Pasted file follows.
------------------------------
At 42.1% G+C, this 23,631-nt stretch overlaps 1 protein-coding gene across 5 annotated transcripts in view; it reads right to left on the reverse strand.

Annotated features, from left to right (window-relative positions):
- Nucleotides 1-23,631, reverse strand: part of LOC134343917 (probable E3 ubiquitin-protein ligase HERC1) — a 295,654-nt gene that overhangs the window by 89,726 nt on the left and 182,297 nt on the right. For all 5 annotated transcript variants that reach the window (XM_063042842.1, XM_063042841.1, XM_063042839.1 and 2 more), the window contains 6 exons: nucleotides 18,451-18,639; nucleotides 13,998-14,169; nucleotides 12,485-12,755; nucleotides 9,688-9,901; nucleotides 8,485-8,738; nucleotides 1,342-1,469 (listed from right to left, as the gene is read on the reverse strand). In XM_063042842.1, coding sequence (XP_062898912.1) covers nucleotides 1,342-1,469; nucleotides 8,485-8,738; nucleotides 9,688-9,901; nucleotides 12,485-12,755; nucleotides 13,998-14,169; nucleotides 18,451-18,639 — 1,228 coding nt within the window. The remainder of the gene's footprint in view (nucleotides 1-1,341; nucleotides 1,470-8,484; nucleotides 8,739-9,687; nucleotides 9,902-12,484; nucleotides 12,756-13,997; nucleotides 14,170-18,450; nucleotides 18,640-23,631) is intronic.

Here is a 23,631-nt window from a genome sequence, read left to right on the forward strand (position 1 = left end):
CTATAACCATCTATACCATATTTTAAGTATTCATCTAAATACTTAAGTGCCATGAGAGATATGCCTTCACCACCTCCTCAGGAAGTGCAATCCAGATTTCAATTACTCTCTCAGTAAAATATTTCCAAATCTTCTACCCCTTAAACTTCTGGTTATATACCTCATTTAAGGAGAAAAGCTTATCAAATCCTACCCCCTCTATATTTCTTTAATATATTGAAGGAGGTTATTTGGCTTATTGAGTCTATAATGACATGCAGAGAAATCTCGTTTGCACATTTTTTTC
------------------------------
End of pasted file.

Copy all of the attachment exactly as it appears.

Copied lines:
At 42.1% G+C, this 23,631-nt stretch overlaps 1 protein-coding gene across 5 annotated transcripts in view; it reads right to left on the reverse strand.

Annotated features, from left to right (window-relative positions):
- Nucleotides 1-23,631, reverse strand: part of LOC134343917 (probable E3 ubiquitin-protein ligase HERC1) — a 295,654-nt gene that overhangs the window by 89,726 nt on the left and 182,297 nt on the right. For all 5 annotated transcript variants that reach the window (XM_063042842.1, XM_063042841.1, XM_063042839.1 and 2 more), the window contains 6 exons: nucleotides 18,451-18,639; nucleotides 13,998-14,169; nucleotides 12,485-12,755; nucleotides 9,688-9,901; nucleotides 8,485-8,738; nucleotides 1,342-1,469 (listed from right to left, as the gene is read on the reverse strand). In XM_063042842.1, coding sequence (XP_062898912.1) covers nucleotides 1,342-1,469; nucleotides 8,485-8,738; nucleotides 9,688-9,901; nucleotides 12,485-12,755; nucleotides 13,998-14,169; nucleotides 18,451-18,639 — 1,228 coding nt within the window. The remainder of the gene's footprint in view (nucleotides 1-1,341; nucleotides 1,470-8,484; nucleotides 8,739-9,687; nucleotides 9,902-12,484; nucleotides 12,756-13,997; nucleotides 14,170-18,450; nucleotides 18,640-23,631) is intronic.

Here is a 23,631-nt window from a genome sequence, read left to right on the forward strand (position 1 = left end):
CTATAACCATCTATACCATATTTTAAGTATTCATCTAAATACTTAAGTGCCATGAGAGATATGCCTTCACCACCTCCTCAGGAAGTGCAATCCAGATTTCAATTACTCTCTCAGTAAAATATTTCCAAATCTTCTACCCCTTAAACTTCTGGTTATATACCTCATTTAAGGAGAAAAGCTTATCAAATCCTACCCCCTCTATATTTCTTTAATATATTGAAGGAGGTTATTTGGCTTATTGAGTCTATAATGACATGCAGAGAAATCTCGTTTGCACATTTTTTTC